continuing: continuing
1 row in set (0.00 sec)

Just to round off our examples, here is an example of a procedure where the error handler is not called, and none of the handler statements are executed.

mysql>
CREATE procedure sp7()
BEGIN
DECLARE 'unknown column' CONDITION FOR SQLSTATE '42S22';
DECLARE CONTINUE HANDLER FOR 'unknown column'
BEGIN
SELECT 'error error whoop whoop';
SELECT 'still handling the error';
END;
SELECT 'continuing';
END;|
Query OK, 0 rows affected (0.00 sec)
mysql> CALL sp7()\G
*************************** 1. row ***************************
continuing: continuing
1 row in set (0.00 sec)
Query OK, 0 rows affected (0.00 sec)

Variations and uses

For the examples above, we declared a condition to detect an SQLSTATE error. There are other ways. Firstly, handlers can be declared for specific error codes directly - you don't always need to go via an intermediate condition, although doing so is more useful in that the condition name can (and should) be descriptive, so there is no need to refer to a list of error codes at a later stage. The error code can also either be the SQLSTATE error number, as above, or the MySQL error code, as well as one of the more generic SQLWARNING, for all errors with an SQLSTATE beginning with 01, NOT FOUND for all errors with an SQLSTATE beginning with 02, or SQLEXCEPTION for all others. Below is a procedure that acts in a similar manner to our earlier examples. This time we use the MySQL Error code 1054, which is almost equivalent to SQLSTATE 42S22, and we also skip the condition:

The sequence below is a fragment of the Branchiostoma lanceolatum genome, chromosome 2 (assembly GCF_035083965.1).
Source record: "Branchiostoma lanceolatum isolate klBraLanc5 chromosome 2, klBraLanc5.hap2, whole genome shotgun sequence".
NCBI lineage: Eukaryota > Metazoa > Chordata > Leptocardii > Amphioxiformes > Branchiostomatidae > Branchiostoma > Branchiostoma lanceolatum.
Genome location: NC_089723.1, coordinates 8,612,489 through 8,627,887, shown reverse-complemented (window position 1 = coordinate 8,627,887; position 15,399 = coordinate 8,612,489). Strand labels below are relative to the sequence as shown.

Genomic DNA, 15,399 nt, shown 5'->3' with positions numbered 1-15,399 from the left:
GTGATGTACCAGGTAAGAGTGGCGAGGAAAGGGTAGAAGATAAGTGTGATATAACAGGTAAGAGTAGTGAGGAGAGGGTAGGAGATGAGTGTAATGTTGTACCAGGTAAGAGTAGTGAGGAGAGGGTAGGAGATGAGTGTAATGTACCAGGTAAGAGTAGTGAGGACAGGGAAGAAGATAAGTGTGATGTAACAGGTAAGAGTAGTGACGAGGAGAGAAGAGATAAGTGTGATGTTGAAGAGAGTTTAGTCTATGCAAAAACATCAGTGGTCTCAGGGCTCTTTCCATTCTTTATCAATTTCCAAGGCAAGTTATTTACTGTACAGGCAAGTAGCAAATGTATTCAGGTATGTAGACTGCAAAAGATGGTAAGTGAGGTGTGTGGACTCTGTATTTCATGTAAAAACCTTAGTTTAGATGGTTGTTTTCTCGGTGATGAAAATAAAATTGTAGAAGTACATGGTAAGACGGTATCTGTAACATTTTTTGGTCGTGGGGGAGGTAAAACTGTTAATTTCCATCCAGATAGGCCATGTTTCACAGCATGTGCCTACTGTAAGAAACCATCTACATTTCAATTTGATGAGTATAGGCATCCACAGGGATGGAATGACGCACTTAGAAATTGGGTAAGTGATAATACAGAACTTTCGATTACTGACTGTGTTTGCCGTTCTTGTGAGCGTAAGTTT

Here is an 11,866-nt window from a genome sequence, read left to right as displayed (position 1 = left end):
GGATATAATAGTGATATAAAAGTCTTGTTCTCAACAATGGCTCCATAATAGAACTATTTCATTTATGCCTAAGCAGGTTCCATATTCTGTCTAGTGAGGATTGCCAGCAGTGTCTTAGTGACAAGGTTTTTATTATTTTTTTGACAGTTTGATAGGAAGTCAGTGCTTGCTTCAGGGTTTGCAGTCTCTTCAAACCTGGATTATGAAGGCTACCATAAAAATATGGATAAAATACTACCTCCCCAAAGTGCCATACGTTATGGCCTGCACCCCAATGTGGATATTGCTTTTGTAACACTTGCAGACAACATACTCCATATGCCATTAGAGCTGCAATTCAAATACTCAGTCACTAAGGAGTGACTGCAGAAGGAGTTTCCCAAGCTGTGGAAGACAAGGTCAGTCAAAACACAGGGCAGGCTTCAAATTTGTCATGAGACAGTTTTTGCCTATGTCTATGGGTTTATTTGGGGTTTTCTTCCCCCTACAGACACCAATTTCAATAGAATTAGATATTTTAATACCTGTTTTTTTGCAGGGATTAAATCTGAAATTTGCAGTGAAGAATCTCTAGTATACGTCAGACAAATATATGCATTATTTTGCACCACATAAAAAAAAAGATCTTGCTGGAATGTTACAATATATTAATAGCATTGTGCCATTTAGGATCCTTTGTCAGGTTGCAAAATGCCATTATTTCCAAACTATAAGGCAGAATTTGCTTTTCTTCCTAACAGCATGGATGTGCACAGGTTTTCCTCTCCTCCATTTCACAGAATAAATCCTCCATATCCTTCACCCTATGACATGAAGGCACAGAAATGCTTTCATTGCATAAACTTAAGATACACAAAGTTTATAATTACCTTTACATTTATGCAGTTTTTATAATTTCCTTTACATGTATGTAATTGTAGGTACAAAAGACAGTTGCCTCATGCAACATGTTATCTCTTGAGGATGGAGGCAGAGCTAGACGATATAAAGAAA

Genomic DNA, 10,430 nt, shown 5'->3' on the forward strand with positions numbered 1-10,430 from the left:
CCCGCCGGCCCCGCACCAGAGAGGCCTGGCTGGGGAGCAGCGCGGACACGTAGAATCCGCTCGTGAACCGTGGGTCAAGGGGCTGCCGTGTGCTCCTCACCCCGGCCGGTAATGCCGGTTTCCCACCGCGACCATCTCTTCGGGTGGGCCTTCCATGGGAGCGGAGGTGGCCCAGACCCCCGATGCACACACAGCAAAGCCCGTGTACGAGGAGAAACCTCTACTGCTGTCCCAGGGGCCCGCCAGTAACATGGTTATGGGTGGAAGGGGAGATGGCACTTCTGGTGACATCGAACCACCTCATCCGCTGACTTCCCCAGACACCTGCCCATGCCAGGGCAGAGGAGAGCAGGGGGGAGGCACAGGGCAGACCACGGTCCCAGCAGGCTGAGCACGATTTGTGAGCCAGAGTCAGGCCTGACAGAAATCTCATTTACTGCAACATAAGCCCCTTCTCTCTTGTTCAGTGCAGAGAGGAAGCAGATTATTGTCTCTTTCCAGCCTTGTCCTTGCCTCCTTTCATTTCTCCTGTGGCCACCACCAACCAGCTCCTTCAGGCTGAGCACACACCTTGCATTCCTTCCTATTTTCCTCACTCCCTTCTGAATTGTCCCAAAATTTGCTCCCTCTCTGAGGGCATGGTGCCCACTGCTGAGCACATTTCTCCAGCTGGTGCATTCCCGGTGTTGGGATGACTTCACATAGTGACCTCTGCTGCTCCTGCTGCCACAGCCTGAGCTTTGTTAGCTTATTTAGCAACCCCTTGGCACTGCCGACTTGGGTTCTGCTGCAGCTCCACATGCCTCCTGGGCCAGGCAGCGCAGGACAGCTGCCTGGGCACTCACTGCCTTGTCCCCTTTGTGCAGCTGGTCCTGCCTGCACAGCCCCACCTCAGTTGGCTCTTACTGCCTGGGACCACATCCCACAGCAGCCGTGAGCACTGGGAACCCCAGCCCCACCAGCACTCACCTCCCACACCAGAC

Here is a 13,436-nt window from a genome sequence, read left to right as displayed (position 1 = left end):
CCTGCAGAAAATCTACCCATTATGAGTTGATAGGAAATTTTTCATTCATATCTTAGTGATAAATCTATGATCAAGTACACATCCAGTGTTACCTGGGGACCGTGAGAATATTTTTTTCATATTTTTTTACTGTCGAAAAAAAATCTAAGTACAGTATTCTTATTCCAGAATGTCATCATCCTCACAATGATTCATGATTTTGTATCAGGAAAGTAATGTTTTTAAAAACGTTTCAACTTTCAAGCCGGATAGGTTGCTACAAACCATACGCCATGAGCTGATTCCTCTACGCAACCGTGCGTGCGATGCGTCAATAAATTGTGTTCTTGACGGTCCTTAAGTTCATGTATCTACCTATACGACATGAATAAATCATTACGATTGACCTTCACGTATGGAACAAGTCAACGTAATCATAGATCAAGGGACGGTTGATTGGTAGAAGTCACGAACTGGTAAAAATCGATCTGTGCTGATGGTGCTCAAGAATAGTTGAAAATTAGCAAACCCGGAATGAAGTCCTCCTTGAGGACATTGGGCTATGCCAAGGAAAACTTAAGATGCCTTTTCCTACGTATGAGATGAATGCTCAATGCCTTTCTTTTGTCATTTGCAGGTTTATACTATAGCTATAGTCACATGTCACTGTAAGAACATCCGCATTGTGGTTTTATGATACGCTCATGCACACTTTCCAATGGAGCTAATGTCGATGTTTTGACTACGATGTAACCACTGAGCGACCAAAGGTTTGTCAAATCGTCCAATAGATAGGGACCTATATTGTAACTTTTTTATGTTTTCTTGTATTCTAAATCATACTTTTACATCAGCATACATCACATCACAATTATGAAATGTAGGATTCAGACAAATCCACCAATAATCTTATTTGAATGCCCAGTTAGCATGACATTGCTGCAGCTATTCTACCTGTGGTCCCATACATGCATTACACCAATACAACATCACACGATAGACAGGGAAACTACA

mysql>
CREATE procedure sp8()
BEGIN
DECLARE EXIT HANDLER FOR 1054
BEGIN
SELECT 'error error whoop whoop';
SELECT 'still handling the error';
END;
SELECT aha;
END;|
mysql> CALL sp8()\G
*************************** 1. row ***************************
error error whoop whoop: error error whoop whoop
1 row in set (0.00 sec)